Prioritizing Experiences & Eliminating Possessions

For the month of November, I’ll be participating in BootsnAll‘s Indie Travel Challenge.  Click here to go to the beginning.  Unlike some travel challenges, this isn’t just answering questions – as you’ll see below.

How is having experiences better than having possessions?

Experiences and possessions both bring joy, but in different ways.  Think back to childhood… perhaps there was a toy you’d always wanted (Skydancers anyone?), but after you finally got it, it was far less interesting.  During that same time, an experience – a trip to the beach, acting in the school play, your first concert – had all of the lead-up excitement and then continued to entertain afterwards.  I still feel a certain nostalgic happiness when I think back on some of my favorite experiential memories, yet I’m not as enamored when I think of once-treasured possessions.  In sum: despite all logic to the contrary, experiences last longer (in memory!).

That was easy.  Now to the more challenging part.

Go through your stuff and pick out 3 items to give away/donate.
Instead of choosing three individual items to give away, I chose three buckets: winter gear, books, and unused cosmetics (new, of course!).  This made it harder, since I felt like choosing three bottles of lotion was cheating.

Ciao, clutter.
Ciao, clutter.

How do you feel giving away your stuff?

I mostly feel good – this stuff was basically clutter anyway! My hat/glove box has been overflowing for a while, and I don’t even wear most of this stuff – yet I keep it.  Since I do consumer testing for cosmetics (hey, free makeup!), I end up with a lot of extra product (hey, free makeup!).  Frequent travel has resulted in my Kindle ownership, but I tend to hang on to any physical books I obtain (despite lacking a bookcase).  I will admit – choosing which book to give away was a little hard.  Ultimately, I went with a 600-page tome that I’ll never reread.

What has this taught you about what you can/can’t live without?

When you’re settled in one place for a long time, you acquire things.  It finally seems like a good time to upgrade your pots and pans, or you receive artwork as a gift.  It’s an investment in your home.  This makes it harder to see the truth: you don’t need all of this stuff, and it can actually be harmful.  Owning too much stuff means you need a bigger place, which is more expensive! Despite understanding this, I still face this challenge regularly.  I know I can live without most of my possessions, and need to be more diligent about paring my belongings down to the essentials.  If I don’t even use it, time to toss.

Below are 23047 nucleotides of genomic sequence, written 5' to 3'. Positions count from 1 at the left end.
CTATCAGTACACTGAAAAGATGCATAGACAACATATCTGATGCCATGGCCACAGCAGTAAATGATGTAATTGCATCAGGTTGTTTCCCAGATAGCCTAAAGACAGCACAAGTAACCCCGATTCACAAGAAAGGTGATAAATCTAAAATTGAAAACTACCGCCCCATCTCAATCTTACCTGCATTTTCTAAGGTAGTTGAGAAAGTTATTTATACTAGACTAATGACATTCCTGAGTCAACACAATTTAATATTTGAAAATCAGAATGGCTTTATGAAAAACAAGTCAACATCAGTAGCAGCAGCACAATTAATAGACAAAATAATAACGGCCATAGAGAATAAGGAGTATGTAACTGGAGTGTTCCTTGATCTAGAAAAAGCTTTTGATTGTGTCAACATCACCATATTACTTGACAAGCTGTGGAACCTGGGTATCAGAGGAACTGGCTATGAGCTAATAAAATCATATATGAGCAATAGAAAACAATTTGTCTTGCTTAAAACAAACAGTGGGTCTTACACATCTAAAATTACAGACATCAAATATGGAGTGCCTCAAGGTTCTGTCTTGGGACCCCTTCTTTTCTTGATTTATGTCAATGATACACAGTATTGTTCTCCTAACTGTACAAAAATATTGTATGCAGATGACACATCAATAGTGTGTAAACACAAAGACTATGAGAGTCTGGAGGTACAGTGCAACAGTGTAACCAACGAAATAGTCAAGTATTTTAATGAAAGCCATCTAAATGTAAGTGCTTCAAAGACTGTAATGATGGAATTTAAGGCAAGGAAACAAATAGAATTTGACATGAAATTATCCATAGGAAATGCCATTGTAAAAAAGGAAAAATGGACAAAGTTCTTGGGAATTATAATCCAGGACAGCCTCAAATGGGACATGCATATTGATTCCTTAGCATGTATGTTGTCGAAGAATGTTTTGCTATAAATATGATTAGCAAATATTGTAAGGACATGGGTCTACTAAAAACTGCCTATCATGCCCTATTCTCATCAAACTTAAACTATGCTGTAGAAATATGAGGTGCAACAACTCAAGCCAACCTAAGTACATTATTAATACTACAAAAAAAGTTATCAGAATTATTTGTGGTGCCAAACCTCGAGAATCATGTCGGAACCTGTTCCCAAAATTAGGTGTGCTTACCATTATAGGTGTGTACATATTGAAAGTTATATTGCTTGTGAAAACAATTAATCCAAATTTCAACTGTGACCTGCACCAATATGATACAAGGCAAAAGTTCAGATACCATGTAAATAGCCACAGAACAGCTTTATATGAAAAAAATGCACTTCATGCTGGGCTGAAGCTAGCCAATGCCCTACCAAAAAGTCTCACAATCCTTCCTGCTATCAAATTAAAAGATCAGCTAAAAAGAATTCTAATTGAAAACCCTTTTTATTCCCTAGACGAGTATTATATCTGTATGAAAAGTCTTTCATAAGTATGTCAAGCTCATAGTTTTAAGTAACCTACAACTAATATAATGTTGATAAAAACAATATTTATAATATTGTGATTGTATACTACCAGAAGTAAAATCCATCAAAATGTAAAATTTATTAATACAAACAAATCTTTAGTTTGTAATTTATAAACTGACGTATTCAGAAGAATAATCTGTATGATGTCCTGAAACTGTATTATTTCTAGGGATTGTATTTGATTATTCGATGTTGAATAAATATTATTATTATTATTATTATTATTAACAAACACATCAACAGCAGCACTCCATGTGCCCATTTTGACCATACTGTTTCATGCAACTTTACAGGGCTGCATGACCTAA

Have you learned anything from this experience?

I used to think I was immune to clutter.  When I was younger, I made a vow not to hoard items for their sentimental significance, because I saw firsthand how problematic that could be.  I’m pro-experience, anti-possession.  Yet I found this challenge difficult, because there always seemed to be a good reason to keep something around.  The truth of the matter is if I was on a long trip right now, I wouldn’t miss 95% of the things in my apartment–and that’s important to remember.

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2 Comments

  1. First, yayyyyyy for you blogging again.
    Second, I loved this: “I still feel a certain nostalgic happiness when I think back on some of my favorite experiential memories, yet I’m not as enamored when I think of once-treasured possessions. In sum: despite all logic to the contrary, experiences last longer (in memory!).”

    🙂

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